Thought wrong - re-read Eriks first post the question he posed was;
"...I've long believed (though not by a big margin) this: a scratch golfer who established his handicap playing on a reasonably good golf course (no wide open munis with flat, slow greens, two bunkers, and rough a half an inch higher than the fairway) could "keep his card" on the LPGA Tour.
Now, that's not to say the guy's gonna win anything. I don't even think his name would show up on any leaderboards. Ever. But I've attended a fair number of LPGA Tour events, and I've played with a fair number of scratch golfers. It seems like most weeks on the LPGA Tour, though the leader might have shot -8 or -10 through two rounds, the cut still comes at +4 or so. I think the average scratch golfer - a well-rounded player who got there on a reasonable course, remember - would make a lot of cuts, finish in the top 50 half the time he did, and keep his LPGA card (I'm assuming that if you make 75% of the cuts you keep your card).
...What do you think? Now, again, I'm not even 70% convinced the scratch golfer could "keep his LPGA card" - but I definitely lean that way at least a little - 60/40 maybe. And again, no way the guy competes with the top 50 or so on the LPGA, but against the gals below that level, well... right now I think he's got a shot"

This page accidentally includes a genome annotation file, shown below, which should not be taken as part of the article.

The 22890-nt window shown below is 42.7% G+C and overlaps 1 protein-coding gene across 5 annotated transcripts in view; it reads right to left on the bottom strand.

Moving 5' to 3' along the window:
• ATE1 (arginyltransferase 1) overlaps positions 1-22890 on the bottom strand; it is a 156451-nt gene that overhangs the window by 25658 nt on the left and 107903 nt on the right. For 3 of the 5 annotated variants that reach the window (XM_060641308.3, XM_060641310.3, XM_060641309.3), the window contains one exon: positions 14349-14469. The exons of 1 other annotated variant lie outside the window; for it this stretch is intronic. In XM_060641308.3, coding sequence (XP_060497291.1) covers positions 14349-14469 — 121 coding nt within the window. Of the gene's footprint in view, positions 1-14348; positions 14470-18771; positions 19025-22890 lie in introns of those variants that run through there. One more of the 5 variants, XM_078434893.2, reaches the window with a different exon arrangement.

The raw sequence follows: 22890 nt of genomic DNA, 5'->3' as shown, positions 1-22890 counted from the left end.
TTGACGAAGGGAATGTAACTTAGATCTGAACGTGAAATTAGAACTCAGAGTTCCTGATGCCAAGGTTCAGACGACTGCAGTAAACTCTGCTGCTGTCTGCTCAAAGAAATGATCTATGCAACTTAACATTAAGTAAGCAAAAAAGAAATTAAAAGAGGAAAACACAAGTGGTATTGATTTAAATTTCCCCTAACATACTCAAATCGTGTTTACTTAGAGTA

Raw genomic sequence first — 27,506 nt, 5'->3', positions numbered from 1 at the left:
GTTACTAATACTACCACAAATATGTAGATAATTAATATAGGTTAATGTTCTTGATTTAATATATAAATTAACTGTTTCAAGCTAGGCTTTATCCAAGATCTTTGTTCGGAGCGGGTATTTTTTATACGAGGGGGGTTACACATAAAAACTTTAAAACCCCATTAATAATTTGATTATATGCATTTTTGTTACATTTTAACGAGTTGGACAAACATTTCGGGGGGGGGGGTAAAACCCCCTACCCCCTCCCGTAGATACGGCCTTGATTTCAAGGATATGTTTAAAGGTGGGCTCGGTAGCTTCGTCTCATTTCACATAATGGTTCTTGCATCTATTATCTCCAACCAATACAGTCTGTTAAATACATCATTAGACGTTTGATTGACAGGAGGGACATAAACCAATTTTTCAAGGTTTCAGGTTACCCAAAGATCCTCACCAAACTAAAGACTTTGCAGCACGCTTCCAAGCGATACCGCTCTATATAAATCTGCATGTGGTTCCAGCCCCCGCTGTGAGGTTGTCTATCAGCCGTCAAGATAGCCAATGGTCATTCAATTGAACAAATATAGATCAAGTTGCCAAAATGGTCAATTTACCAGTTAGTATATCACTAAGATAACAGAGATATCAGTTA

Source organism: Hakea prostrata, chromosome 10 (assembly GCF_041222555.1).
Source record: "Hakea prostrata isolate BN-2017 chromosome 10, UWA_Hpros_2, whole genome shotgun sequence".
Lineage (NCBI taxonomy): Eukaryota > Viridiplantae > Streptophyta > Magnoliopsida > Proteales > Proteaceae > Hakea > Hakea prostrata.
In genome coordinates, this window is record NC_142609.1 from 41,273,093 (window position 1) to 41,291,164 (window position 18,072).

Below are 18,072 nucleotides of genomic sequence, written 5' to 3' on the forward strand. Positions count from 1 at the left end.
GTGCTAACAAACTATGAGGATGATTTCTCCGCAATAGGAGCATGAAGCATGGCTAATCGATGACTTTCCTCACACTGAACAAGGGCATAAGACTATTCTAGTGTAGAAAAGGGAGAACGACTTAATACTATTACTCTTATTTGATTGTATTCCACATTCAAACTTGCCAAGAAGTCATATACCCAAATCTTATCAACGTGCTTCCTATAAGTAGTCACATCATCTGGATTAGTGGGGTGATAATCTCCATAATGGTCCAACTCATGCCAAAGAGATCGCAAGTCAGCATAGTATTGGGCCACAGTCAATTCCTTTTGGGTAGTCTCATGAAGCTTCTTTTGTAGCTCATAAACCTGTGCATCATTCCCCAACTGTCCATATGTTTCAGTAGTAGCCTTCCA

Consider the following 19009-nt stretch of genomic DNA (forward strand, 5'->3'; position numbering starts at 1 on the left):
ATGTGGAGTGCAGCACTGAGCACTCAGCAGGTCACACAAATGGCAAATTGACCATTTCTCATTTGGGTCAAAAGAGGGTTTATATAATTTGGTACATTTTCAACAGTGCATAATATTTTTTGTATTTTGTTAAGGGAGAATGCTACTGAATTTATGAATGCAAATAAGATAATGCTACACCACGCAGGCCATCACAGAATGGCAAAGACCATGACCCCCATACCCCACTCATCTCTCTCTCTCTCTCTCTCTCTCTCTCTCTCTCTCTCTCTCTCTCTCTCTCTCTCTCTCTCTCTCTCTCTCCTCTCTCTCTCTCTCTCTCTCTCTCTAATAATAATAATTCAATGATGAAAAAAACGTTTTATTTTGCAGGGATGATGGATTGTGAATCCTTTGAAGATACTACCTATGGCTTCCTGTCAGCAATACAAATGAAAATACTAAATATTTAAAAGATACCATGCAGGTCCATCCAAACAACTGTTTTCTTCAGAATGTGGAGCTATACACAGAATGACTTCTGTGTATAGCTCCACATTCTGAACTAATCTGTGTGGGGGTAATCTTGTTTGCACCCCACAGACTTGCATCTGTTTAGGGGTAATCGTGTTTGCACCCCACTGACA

The question was never would the scratch golfer win on the tour (I agree he can't), the question was could he compete at a level to keep his LPGA card. Given the original question I believe my data does make the case for a scratch golfer keeping his LPGA card. I can't believe you're even trying to compare the difficulty of getting on the PGA tour versus the LPGA, some of the players on the LPGA tour are barely full-time golfers, they make most of their money as models.
And how many pga pros can't finish in the top 150, lose their card, can't keep their card from year to year, never make a cut the entire year, etc., etc..? Lots. Your data doesn't prove anything against the original premise. I can make a list just like yours full of bottom feeders on the pga tour. So what. I'm sure there are amateurs that can regularly beat the bottom 20% of the pga tour too.
I think the original question was could a scratch player/amateur successfully compete on the LPGA tour. In a tournament. Against ALL of them, not just the bottom feeders.
And to me, the word compete means in the hunt for the win, and on more than one occasion. Fat chance of that happening. I seriously doubt the up-and-comers on the mini-tours could do it. Hell, most of them will never get their pga card. They aren't good enough. And many that do, can't keep them.
I've seen LPGA pros place higher than dead last on the men's tour. More than once. They didn't win, but they beat quite a few of the men. On their home turf.